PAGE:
“2) And there are other people in this room, who will stop you anyway they can.” Rabbit bounded from the room and it took the moderator well over 30 seconds to get the room to calm down.
No additional oil drilling took place off the California coast.
Over the years, they’ve been hired by a long list of impressive and, for an anarchist collective, unlikely seeming clients. Then, in 2006, they were approached by one the biggest banks in Latin America and Spain. It was suffering from organizational malaise and wanted help for fueling innovation in its ranks. Las Indias took the job and, after analyzing the situation, decided, like the good transnational anarchists that they are, that the bank was suffering from two major ills: they had too much hierarchy and they were too divided nationally. The prescription was simple and radical. They insisted that the bank stuff -more than 120,000 workers- should learn to talk and work out of the hierarchy with a focus in internal open conversations rather than communication segregated by nation or department.
As part of this wave of rediscovery, with workers rediscovering their own environment and the future living inside and around it, the bank financed the first book series of collected of essays by living authors released under Public Domain in Europe. The books, on such at-the-time arcane subjects as P2P systems, the sharing economy, and workers’ transnational cooperativism, were both free for download as ebooks and as a paper edition. The commercial success of the print version was a rare and surprising success in the Spanish editorial scene: even though everybody had the option to have them for free as e-books, thousands of copies of every single title were sold in traditional bookshops.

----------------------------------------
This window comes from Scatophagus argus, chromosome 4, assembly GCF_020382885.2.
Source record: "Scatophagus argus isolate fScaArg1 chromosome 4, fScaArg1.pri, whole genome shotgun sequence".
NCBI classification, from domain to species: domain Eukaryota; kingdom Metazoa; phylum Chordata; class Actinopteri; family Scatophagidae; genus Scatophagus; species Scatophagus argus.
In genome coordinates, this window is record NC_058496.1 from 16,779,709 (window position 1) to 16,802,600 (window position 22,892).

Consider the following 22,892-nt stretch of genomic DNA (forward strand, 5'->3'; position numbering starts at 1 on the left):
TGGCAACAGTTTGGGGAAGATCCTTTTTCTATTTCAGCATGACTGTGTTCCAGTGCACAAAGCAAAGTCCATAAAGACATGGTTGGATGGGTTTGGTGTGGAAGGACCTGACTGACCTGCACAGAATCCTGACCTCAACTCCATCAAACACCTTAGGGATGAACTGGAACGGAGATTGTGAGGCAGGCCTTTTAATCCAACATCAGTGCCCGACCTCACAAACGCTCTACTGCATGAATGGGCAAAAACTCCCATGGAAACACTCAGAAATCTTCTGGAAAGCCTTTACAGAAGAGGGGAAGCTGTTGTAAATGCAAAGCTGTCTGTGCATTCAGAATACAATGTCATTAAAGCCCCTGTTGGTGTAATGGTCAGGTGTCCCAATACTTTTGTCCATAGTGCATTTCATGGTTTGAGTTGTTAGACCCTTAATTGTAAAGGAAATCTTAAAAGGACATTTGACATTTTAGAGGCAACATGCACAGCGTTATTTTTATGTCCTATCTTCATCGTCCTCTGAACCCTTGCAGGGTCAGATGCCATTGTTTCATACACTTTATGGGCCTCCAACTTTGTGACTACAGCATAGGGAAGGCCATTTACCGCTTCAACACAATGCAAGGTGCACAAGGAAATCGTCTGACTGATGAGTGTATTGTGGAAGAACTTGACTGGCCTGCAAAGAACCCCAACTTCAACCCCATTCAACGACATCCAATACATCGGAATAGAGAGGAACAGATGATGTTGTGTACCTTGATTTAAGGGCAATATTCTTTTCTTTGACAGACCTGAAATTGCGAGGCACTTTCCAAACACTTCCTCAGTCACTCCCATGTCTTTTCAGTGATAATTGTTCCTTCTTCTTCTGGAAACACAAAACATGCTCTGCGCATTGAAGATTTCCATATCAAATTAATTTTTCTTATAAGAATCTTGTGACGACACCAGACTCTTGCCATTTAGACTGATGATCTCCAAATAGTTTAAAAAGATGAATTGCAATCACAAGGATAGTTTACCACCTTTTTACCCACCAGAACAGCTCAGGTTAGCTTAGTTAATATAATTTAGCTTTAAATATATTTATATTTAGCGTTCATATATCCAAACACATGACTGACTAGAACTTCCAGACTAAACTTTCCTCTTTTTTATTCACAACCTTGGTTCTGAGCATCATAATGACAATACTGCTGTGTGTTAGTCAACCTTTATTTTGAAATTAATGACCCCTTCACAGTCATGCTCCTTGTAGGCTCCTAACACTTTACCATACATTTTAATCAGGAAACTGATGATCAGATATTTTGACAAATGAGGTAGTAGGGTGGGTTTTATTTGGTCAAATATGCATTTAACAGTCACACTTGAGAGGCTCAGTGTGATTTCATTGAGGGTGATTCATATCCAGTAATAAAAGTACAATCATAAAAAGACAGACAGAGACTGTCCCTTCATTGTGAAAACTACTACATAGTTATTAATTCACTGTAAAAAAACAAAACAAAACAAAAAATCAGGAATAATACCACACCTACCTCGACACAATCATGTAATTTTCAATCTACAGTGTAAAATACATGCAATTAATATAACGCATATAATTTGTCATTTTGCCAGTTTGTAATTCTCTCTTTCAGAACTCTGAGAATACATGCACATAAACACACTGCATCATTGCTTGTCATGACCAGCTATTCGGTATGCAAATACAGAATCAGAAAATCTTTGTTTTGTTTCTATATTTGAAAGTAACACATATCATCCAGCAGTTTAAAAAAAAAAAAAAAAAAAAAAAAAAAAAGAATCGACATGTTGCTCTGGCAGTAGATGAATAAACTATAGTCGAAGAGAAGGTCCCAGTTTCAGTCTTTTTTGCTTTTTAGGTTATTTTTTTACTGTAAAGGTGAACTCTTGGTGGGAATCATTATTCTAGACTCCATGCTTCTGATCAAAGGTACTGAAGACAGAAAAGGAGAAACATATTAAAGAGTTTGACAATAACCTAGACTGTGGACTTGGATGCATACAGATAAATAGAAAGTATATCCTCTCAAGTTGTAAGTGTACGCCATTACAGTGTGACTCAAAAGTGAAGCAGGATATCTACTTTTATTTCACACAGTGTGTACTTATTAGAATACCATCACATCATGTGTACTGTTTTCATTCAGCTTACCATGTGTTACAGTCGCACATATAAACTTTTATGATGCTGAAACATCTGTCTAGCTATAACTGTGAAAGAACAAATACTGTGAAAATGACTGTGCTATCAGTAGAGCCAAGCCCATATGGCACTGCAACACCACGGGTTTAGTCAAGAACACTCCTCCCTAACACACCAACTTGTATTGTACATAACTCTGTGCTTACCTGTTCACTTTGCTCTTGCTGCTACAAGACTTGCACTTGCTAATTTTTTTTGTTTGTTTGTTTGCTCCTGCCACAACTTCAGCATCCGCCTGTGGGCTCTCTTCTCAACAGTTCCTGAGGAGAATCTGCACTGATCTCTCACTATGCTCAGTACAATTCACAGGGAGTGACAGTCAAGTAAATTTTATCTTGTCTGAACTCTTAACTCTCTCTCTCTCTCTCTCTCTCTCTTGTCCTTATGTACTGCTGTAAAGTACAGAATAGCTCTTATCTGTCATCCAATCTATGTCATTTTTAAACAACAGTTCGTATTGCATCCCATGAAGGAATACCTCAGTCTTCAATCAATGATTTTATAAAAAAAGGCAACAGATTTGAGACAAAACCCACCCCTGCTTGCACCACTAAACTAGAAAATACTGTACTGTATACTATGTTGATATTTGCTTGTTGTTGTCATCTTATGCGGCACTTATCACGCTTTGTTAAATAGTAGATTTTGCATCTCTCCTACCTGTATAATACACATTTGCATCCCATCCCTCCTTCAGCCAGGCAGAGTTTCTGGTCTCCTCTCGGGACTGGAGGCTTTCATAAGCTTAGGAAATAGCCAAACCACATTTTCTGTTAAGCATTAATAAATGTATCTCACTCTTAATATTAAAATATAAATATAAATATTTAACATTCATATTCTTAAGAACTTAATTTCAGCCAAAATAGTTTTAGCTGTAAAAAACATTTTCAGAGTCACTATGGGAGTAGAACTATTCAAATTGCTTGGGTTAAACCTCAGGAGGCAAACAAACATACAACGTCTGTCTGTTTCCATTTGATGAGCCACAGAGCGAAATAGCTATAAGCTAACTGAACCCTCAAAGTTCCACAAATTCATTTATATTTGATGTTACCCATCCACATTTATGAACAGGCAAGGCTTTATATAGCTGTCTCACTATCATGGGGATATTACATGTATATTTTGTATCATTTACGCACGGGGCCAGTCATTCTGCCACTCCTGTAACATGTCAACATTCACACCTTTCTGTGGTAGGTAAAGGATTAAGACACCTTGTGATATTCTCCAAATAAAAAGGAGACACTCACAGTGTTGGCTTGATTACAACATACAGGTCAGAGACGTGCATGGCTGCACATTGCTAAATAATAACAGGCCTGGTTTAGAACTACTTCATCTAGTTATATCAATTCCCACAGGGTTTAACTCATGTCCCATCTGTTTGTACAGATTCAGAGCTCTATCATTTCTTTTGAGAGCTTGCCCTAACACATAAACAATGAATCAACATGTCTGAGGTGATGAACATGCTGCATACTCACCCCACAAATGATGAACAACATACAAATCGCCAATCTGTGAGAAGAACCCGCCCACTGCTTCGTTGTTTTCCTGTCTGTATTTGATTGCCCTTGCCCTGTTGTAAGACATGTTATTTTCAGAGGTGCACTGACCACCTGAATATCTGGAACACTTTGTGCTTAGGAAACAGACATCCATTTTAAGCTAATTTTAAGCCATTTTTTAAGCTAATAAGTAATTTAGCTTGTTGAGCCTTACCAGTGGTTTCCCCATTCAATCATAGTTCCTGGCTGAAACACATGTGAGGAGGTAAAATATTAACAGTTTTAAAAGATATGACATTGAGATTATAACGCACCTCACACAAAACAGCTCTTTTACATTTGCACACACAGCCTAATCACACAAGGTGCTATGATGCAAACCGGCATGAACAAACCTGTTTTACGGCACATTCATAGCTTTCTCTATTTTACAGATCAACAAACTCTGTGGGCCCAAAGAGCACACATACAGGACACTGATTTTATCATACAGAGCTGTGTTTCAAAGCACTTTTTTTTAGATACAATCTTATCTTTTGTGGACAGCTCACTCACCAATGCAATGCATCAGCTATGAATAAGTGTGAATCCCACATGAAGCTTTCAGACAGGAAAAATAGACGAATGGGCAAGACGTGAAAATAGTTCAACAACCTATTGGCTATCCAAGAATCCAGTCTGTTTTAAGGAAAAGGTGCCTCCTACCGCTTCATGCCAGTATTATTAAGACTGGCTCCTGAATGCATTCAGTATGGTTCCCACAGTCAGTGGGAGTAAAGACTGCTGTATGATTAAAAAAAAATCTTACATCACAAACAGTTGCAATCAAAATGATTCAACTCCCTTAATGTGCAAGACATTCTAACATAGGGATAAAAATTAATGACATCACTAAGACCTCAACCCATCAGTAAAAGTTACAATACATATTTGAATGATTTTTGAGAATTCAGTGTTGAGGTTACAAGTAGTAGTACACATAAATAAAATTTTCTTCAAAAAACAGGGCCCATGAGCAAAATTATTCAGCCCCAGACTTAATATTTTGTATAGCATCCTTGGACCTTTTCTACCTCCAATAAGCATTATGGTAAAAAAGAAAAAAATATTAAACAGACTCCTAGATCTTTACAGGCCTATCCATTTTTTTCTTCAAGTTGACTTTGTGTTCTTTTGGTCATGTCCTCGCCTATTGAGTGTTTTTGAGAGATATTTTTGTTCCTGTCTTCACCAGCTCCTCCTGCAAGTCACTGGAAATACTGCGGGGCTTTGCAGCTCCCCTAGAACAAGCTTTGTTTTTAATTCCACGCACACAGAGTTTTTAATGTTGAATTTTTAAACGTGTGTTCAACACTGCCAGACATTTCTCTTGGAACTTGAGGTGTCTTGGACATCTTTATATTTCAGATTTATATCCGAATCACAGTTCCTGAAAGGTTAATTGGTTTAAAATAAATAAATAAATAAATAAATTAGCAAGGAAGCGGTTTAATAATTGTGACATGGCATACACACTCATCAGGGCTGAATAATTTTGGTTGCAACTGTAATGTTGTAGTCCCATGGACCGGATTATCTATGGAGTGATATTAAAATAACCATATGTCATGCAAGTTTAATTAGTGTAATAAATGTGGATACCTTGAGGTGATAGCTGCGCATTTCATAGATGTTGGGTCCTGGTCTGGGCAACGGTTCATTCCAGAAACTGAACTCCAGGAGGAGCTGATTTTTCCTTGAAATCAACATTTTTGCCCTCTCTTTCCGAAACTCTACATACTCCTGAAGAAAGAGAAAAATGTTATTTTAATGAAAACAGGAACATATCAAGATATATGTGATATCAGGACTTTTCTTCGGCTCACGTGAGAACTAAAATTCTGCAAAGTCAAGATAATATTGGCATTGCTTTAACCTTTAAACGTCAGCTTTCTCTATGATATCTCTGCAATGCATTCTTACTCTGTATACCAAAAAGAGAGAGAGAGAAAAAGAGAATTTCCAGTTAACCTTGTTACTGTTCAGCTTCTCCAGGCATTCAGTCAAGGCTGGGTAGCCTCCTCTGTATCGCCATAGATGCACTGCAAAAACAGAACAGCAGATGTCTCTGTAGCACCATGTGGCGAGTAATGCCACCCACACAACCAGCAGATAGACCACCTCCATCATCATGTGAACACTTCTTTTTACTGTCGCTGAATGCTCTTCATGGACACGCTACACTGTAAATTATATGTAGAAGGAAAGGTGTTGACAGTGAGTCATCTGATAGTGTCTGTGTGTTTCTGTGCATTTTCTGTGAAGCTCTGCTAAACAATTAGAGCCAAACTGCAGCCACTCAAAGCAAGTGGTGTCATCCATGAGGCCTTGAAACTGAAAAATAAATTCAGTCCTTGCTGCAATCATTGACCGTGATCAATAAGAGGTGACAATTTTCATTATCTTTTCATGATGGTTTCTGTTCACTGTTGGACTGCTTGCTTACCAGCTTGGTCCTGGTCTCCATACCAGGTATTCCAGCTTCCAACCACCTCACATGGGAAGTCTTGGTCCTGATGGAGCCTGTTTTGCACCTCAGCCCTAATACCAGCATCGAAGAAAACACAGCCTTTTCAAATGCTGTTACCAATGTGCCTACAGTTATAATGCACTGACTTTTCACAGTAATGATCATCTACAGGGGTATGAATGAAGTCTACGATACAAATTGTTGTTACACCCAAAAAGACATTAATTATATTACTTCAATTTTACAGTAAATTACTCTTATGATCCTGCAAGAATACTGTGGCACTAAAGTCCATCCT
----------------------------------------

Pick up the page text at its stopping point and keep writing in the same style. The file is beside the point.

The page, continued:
However, anarchist transnationalist organization was a bit too much for the bank in the long run. The “Innovation Department” who contracted las Indias closed (their members were all promoted) and the bank turned progressively towards a flashier policy of buying dotcom businesses and trying to integrate them into the existing organization. Emphasis on internal conversation was decreased and emphasis on promoting external blogs and marketing was increased. In 2010, after a few years as a successful but then orphaned experiment, they closed the internal blogosphere, the first massive conversational space in a big worldwide organization.
The bank weathered Spain’s financial crisis in 2008 relatively unscathed. Las Indias suspects that the reflection and innovations fueled by the open conversations had outside of the structure of the hierarchy helped them to avoid dangerous policies then common in other banks. Las Indias walked away from the project, but with a recognized and salable experience that later opened doors for them to more big institutions and businesses of the European Union and Latin America.
Abigail has a new kind of bike. And the fans are going wild.
She reports that as she rides around Eugene, almost everywhere she goes people are excited and want to play . “Take us with you” scream the teen girls on the track as she cruises by, College students call out “Nice Ride”, cars pull up next to her to inquire about the quality of the ride, and toddlers to octogenarians turn their heads and cheer their approval. The bike has universal appeal.
Of all the Elliptigo videos we watched the best one was French